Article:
Why Corn is Making Everything More Expensive

by Justin Weinger on April 6, 2007

In case you haven’t noticed, the price of groceries has started to slowly inch higher, thanks in large part to the huge increase in demand for corn.  So, does this mean that corn is driving up the price of corn?!?  Sounds like quite the paradox.

Anyway, the reason corn is in such high demand (thus driving up the price of groceries) is thanks to our obsession with Ethanol – an alternative fuel that is made from feed stock, usually corn.  Currently, Ethanol is an additive in most brands of gasoline (usually about 10% of what you put into your tank) however, many people – including President Bush – feel that Ethanol will be a great stand alone alternative fuel.

The reason many people believe Ethanol has such great promise as an alternative fuel is because it comes from a renewable source (plants) and can be produced domestically.

Unfortunately, this increase in prices will be felt almost everywhere throughout the grocery store. 

Expect the prices of beef and poultry to continue to increase, as the feed for these animals will continue to rise, meaning the additional costs are going to get passed on to us.  In turn, this means the price of dairy and eggs will also continue to rise.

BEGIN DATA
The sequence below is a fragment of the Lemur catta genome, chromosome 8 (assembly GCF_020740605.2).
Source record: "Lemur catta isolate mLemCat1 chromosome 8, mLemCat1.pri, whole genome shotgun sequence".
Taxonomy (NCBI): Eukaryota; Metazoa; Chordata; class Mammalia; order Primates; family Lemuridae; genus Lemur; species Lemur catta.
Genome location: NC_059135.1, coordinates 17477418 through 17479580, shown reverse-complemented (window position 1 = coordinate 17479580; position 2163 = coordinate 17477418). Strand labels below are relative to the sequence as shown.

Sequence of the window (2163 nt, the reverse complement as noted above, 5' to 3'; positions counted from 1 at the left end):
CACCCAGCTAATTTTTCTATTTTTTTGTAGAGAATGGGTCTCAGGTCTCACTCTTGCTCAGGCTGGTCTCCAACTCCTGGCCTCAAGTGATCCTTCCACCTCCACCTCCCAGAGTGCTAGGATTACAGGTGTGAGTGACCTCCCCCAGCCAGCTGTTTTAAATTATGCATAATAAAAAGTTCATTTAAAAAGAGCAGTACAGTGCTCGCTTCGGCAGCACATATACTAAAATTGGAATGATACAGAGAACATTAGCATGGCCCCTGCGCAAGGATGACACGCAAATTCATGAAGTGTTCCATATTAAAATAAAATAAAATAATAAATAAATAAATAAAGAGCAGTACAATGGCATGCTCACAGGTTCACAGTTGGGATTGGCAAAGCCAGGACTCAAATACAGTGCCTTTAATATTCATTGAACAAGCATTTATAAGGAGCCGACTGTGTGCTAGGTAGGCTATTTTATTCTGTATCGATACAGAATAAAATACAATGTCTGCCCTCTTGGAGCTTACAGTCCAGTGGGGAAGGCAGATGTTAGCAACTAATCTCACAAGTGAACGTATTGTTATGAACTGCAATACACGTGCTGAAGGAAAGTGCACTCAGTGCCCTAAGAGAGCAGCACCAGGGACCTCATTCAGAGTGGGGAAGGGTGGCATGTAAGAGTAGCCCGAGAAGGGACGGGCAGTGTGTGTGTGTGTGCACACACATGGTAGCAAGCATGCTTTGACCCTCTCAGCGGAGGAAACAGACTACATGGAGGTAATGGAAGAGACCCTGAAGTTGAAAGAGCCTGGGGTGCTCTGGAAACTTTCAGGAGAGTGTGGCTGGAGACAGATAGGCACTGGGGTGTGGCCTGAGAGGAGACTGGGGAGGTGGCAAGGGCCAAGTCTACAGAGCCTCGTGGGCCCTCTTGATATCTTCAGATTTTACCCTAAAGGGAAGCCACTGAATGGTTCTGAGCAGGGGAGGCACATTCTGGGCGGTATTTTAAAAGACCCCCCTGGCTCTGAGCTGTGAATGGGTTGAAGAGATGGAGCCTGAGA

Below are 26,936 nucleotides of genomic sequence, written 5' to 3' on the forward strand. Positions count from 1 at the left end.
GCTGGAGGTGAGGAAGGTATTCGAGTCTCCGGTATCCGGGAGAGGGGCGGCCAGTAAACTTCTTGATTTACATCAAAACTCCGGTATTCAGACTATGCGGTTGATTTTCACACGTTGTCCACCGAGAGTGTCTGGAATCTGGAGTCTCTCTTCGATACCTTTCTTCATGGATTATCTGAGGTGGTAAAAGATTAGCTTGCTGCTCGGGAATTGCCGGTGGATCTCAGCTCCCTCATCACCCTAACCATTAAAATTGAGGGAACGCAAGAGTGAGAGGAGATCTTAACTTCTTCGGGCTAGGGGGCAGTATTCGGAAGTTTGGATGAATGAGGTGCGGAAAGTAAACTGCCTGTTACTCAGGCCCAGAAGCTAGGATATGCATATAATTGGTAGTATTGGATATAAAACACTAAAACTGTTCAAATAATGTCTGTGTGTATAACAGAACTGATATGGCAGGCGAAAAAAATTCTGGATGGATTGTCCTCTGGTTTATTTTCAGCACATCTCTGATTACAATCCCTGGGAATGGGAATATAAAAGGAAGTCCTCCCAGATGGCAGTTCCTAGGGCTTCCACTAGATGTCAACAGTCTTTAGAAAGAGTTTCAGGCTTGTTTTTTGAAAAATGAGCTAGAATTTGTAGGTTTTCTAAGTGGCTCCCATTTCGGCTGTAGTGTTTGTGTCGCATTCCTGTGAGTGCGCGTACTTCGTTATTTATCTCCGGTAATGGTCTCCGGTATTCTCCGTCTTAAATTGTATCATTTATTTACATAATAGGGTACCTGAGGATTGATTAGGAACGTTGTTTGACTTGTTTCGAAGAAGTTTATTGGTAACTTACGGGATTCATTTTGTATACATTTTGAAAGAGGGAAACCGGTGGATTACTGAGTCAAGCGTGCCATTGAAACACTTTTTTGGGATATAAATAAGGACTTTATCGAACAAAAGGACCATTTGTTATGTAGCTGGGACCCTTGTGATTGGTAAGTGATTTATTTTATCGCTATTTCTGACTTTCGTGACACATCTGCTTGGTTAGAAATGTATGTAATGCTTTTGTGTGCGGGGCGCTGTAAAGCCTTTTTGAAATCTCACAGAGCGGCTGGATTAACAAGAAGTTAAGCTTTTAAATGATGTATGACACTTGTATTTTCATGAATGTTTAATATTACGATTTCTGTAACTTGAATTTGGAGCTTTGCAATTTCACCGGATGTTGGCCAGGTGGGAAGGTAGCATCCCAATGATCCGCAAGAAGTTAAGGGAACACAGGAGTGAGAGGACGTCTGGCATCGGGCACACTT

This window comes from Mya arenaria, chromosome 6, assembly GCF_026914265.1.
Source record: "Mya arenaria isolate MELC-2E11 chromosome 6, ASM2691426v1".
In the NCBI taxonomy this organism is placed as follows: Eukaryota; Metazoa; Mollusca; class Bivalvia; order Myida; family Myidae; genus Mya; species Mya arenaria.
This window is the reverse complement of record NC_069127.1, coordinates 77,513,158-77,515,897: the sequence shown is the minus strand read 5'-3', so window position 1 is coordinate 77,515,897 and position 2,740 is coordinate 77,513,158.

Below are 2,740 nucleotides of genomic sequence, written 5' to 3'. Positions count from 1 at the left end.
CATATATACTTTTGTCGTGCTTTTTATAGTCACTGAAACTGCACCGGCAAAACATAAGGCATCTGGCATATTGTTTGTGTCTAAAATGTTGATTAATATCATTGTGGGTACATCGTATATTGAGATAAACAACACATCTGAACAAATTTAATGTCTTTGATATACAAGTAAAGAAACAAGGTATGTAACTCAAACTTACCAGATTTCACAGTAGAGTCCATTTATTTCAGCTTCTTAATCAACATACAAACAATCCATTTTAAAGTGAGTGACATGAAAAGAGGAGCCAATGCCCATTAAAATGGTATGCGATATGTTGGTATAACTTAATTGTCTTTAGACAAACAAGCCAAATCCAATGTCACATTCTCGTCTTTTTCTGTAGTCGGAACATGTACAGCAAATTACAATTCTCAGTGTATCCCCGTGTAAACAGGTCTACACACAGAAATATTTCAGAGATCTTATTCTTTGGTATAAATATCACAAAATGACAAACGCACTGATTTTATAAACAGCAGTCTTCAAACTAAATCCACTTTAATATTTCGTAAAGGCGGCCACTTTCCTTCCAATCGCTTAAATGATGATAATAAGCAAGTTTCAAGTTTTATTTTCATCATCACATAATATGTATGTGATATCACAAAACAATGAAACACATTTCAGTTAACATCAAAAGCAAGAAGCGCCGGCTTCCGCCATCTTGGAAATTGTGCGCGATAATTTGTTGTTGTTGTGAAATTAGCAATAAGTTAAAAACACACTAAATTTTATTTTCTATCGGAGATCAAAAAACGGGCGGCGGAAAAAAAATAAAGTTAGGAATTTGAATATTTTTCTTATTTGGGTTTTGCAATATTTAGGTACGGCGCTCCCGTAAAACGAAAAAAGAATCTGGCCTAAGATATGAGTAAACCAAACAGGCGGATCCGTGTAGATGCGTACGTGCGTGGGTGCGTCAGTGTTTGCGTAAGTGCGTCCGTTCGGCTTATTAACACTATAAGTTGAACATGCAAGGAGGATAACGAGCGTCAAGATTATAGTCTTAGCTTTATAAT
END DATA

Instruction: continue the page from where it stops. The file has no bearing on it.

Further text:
And because land is at such a premium, the price of any crop, not just corn, is going to shoot up as well, which in turn is going to drive up the price of everything else in the grocery store.

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{ 3 comments }

Alan Leite April 11, 2007 at 12:52 pm

If does Buch buy brazilian ethanol, made by sugar cane, the american ethanol’ll not be expensive.
The brazilian ethanol it’s not expensive, it’s the lowest price of world, and the best technology too.
Why dont buy brazilian ethanol ???

Steven Stoft April 24, 2007 at 3:33 pm

Corn ethanol reduces CO2, but how much? Say we go to the USDA max corn level. Say we use the Academy of Sciences optimistic value for CO2 savings.
And the answer is, … 0.13%, about 1/10 of 1% of total US GHG emissions! There are good alternatives. Why should corn ethanol get the $7 billion/year (and growing) subsidy? Well, you know why. Full, clear documentation here: http:zFacts.com/p/60.html

Brian Carr April 25, 2007 at 9:05 am

Thanks for the comments. I think that we’re in a pretty dire situation regarding alternative fuels – not just in terms of the environment, but in terms of running out of oil. Whether we like it or not, at some point in the future we’re going to completely exhaust the world’s oil reserves and we need to be ready for it well in advance.

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